Sunili Govinnage has some bad news for the foodies:
If you haven’t seen any listicles setting out the hundreds of ways coconut oil can improve your life yet, you probably need to check your internet connection.
The substance that South Asians, Southeast Asians and Islander people have been using for cooking, health and cosmetic purposes since way before Christopher Columbus went the wrong way to visit them has well and truly been Columbused (the term is used to describe white people discovering things that everyone else already knew about.)
Which is a good thing, no, given they can then sell for a higher price on the global market?
However, unlike the cultural appropriation of music, dance moves, yoga or tribal headdresses, the effect of certain staple crops becoming best sellers in the global north hits right in the guts.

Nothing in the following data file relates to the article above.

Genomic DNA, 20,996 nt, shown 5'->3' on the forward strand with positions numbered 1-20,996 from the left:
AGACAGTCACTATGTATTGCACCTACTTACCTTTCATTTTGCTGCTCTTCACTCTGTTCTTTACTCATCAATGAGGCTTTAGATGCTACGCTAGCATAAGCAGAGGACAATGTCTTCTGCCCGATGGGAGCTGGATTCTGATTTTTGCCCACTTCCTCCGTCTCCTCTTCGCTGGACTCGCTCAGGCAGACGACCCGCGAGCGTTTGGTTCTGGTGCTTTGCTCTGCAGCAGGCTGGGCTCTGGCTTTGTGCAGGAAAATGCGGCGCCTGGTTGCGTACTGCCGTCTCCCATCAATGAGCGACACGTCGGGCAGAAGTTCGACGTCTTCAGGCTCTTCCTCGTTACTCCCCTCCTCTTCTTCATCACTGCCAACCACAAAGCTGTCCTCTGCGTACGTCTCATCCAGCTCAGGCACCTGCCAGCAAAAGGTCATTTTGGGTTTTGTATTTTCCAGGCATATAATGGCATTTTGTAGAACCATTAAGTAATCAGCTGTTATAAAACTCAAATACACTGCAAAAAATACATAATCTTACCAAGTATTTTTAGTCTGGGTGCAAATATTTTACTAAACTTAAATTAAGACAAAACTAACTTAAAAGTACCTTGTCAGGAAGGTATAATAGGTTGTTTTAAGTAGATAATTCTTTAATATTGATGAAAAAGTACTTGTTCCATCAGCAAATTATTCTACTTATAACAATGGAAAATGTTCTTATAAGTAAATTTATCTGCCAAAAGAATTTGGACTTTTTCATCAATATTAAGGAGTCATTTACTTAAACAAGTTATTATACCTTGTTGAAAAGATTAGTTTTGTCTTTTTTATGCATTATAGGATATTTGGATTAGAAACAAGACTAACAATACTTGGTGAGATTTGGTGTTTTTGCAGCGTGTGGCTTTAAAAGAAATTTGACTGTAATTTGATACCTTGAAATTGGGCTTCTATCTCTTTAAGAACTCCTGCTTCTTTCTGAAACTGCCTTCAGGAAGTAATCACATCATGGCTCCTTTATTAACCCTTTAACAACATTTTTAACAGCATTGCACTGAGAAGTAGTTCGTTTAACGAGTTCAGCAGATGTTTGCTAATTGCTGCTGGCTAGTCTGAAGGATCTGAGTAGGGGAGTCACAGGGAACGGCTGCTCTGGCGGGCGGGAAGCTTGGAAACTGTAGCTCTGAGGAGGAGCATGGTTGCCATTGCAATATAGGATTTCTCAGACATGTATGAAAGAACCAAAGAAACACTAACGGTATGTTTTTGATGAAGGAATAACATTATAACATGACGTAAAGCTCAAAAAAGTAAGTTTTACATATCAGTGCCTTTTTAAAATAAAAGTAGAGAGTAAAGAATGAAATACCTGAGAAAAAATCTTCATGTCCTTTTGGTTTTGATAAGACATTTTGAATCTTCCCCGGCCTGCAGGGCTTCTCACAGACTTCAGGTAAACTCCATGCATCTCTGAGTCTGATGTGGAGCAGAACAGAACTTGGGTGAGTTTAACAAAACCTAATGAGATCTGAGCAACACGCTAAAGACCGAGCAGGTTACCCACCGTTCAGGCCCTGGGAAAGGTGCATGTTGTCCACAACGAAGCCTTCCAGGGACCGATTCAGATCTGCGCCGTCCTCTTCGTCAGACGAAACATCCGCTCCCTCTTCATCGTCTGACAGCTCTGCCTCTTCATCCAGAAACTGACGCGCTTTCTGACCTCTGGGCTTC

Ah. OK. Maybe not…
The impact of the trendiness of quinoa, for example, is now well-known. The appetite of countries such as ours for this grain has pushed up prices to such an extent that poorer people in Peru and Bolivia can no longer afford to eat it. Imported junk food is cheaper. In Lima, quinoa now costs more than chicken.
Hipsters! You’re starving the Third World!
Buying products like quinoa, coconut oil or taff isn’t necessarily a bad thing if they are sourced from ethical producers and the profits stay with the communities that discovered them in the first place.
If those profits ‘stay with the communities’, what incentive does any First World company have to come and buy/grow them?
Tell you what, Sunili, you can keep your quinoa & we’ll just eat chicken in the West. OK?